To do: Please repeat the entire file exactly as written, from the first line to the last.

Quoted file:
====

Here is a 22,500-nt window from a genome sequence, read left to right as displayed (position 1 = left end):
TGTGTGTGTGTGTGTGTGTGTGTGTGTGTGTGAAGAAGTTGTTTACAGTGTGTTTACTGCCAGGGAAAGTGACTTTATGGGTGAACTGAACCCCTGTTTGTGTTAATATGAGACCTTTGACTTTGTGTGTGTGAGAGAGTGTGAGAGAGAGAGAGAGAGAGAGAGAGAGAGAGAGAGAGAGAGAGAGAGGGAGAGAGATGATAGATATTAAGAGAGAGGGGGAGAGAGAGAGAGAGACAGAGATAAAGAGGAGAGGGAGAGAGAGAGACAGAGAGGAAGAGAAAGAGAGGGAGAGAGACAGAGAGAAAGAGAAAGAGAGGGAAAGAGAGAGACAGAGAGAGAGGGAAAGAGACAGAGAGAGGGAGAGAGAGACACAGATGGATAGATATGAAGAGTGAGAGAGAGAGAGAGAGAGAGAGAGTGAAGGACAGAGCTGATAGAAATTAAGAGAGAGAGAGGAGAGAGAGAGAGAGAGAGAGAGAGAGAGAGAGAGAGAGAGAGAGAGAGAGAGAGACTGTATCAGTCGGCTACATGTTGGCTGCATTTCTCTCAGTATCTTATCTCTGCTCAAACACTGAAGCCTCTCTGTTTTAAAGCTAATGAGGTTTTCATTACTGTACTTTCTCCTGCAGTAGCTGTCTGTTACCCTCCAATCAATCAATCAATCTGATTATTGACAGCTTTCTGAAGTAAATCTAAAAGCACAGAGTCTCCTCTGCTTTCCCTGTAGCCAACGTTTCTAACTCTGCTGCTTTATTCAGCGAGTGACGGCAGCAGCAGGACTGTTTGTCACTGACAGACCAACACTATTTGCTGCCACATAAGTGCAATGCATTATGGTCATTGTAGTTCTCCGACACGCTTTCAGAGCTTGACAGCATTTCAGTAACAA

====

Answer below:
Here is a 22,500-nt window from a genome sequence, read left to right as displayed (position 1 = left end):
TGTGTGTGTGTGTGTGTGTGTGTGTGTGTGTGAAGAAGTTGTTTACAGTGTGTTTACTGCCAGGGAAAGTGACTTTATGGGTGAACTGAACCCCTGTTTGTGTTAATATGAGACCTTTGACTTTGTGTGTGTGAGAGAGTGTGAGAGAGAGAGAGAGAGAGAGAGAGAGAGAGAGAGAGAGAGAGAGAGGGAGAGAGATGATAGATATTAAGAGAGAGGGGGAGAGAGAGAGAGAGACAGAGATAAAGAGGAGAGGGAGAGAGAGAGACAGAGAGGAAGAGAAAGAGAGGGAGAGAGACAGAGAGAAAGAGAAAGAGAGGGAAAGAGAGAGACAGAGAGAGAGGGAAAGAGACAGAGAGAGGGAGAGAGAGACACAGATGGATAGATATGAAGAGTGAGAGAGAGAGAGAGAGAGAGAGAGTGAAGGACAGAGCTGATAGAAATTAAGAGAGAGAGAGGAGAGAGAGAGAGAGAGAGAGAGAGAGAGAGAGAGAGAGAGAGAGAGAGAGAGAGACTGTATCAGTCGGCTACATGTTGGCTGCATTTCTCTCAGTATCTTATCTCTGCTCAAACACTGAAGCCTCTCTGTTTTAAAGCTAATGAGGTTTTCATTACTGTACTTTCTCCTGCAGTAGCTGTCTGTTACCCTCCAATCAATCAATCAATCTGATTATTGACAGCTTTCTGAAGTAAATCTAAAAGCACAGAGTCTCCTCTGCTTTCCCTGTAGCCAACGTTTCTAACTCTGCTGCTTTATTCAGCGAGTGACGGCAGCAGCAGGACTGTTTGTCACTGACAGACCAACACTATTTGCTGCCACATAAGTGCAATGCATTATGGTCATTGTAGTTCTCCGACACGCTTTCAGAGCTTGACAGCATTTCAGTAACAA